Travis Bader: Sure.
Mark Horsley: And there’s a bit of pressure to that. I mean, the bottom line is, and our sport is tied to my profession. You gotta be able to shoot under pressure. We create that pressure in competition, but there’s all other areas that there’s pressure, you know. I remember a training with for many years you know, I was in our crowd control unit, and I was the overwatch with a rifle over the whole unit.
[00:25:22] Most of them are unarmed and we did a drill up at the military base where through the, the line of crowd control police, I had to fire a round into a target. A little bit of pressure there because all these guys are believing in all these people who are believing in me and I want them to believe in me.
Travis Bader: Oh, of course you do.
Mark Horsley: I want to, I want to believe in me.
Travis Bader: Yeah.
Mark Horsley: So yeah. But no, it’s absolutely critical to have that empathy and not get too big for your own britches. I had a, my wife suffered through about a 12 year track and field career with me where I, I learned humility and I learned that if you are the best in your city or your town or your province, somewhere there was some one legged kid from some country that would kick your butt.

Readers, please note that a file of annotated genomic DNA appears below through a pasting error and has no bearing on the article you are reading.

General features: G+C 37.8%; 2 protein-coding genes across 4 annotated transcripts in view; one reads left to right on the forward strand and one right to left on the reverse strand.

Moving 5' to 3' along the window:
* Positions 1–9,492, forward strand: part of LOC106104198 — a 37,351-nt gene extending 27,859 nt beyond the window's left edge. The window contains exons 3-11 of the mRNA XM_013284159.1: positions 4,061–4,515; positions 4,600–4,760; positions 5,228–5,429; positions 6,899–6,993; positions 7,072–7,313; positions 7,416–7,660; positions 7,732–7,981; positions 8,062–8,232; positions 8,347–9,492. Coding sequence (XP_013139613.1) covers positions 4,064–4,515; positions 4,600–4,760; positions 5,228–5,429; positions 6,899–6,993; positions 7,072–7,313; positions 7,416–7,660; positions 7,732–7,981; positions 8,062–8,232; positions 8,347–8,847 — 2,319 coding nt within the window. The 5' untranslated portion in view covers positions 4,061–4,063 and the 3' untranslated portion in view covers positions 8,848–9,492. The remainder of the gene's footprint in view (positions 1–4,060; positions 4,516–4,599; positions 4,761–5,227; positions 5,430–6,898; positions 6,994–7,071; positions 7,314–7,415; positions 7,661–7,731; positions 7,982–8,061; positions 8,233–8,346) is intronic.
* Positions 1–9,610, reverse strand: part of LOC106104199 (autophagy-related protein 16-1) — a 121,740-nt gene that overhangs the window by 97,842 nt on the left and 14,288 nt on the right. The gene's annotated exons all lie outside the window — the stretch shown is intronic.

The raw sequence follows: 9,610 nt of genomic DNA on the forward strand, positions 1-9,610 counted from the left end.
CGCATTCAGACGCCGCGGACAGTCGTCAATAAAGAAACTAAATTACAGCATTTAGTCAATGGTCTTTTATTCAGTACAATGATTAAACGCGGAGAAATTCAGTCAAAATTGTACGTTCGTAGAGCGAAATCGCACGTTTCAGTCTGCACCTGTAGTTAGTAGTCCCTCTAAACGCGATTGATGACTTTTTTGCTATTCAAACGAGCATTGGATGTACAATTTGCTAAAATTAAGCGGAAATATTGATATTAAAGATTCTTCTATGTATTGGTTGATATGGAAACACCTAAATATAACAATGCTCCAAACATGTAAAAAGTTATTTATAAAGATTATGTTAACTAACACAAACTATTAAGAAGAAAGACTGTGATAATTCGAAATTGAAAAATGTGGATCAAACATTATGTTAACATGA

Travis Bader: Sure yeah, exactly.
Mark Horsley: And, and you know, so if you think you’re good, step onto a bigger stage and cause you will get humbled and, and humility is good.
Travis Bader: What does that do for the mental self image though?
Mark Horsley: Well, if, if you, you think you’re all that and a bag of chips cause you’ve never tested yourself, you’re delusion right?
Mark Horsley: As opposed to go and test yourself and see what you’ve got. There is, you know, step out into a bigger stage, make it harder. And cause you’re never going to achieve your, your maximum until you, you do things that are really hard and under pressure.